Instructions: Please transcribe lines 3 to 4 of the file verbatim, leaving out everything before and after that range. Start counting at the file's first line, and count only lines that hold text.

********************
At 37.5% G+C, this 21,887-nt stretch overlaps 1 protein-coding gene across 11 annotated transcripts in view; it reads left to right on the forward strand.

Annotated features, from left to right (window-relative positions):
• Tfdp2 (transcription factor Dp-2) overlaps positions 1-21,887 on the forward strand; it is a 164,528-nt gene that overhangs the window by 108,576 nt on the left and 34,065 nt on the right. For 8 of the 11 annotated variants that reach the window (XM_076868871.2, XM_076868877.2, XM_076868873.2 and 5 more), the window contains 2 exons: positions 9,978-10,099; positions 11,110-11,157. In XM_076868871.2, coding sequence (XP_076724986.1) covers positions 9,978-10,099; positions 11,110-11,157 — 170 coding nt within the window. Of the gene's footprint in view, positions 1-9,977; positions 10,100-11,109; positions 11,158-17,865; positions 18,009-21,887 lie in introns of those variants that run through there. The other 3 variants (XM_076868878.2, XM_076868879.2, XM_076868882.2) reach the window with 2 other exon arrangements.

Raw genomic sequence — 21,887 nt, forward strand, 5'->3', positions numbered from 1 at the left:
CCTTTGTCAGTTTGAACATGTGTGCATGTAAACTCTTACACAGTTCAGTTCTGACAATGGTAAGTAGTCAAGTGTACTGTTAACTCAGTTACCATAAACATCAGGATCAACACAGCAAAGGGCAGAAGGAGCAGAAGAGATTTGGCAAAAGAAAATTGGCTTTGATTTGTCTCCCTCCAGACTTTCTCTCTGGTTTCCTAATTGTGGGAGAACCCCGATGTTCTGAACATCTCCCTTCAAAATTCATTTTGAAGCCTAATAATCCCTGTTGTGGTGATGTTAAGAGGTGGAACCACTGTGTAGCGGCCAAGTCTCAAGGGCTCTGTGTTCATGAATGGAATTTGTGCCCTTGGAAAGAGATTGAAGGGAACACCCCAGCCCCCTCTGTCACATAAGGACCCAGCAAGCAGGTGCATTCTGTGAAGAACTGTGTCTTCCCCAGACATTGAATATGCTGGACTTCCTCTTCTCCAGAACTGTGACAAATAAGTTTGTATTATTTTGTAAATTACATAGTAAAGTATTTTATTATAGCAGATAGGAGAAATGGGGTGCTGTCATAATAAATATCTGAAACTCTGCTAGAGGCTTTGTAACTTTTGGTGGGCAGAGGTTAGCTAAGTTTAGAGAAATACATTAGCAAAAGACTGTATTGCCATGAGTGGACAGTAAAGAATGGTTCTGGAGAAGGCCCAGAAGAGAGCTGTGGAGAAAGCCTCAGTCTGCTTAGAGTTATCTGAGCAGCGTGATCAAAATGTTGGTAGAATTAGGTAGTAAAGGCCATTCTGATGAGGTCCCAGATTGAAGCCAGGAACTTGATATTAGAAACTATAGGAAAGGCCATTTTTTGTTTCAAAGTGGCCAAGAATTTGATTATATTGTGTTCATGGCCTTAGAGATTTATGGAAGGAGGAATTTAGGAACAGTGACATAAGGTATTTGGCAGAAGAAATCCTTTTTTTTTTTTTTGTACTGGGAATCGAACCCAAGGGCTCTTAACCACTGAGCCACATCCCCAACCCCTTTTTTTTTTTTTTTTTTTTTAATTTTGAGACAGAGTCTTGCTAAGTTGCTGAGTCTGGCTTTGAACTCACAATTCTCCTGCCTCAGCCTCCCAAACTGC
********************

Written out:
• Tfdp2 (transcription factor Dp-2) overlaps positions 1-21,887 on the forward strand; it is a 164,528-nt gene that overhangs the window by 108,576 nt on the left and 34,065 nt on the right. For 8 of the 11 annotated variants that reach the window (XM_076868871.2, XM_076868877.2, XM_076868873.2 and 5 more), the window contains 2 exons: positions 9,978-10,099; positions 11,110-11,157. In XM_076868871.2, coding sequence (XP_076724986.1) covers positions 9,978-10,099; positions 11,110-11,157 — 170 coding nt within the window. Of the gene's footprint in view, positions 1-9,977; positions 10,100-11,109; positions 11,158-17,865; positions 18,009-21,887 lie in introns of those variants that run through there. The other 3 variants (XM_076868878.2, XM_076868879.2, XM_076868882.2) reach the window with 2 other exon arrangements.

Raw genomic sequence — 21,887 nt, forward strand, 5'->3', positions numbered from 1 at the left: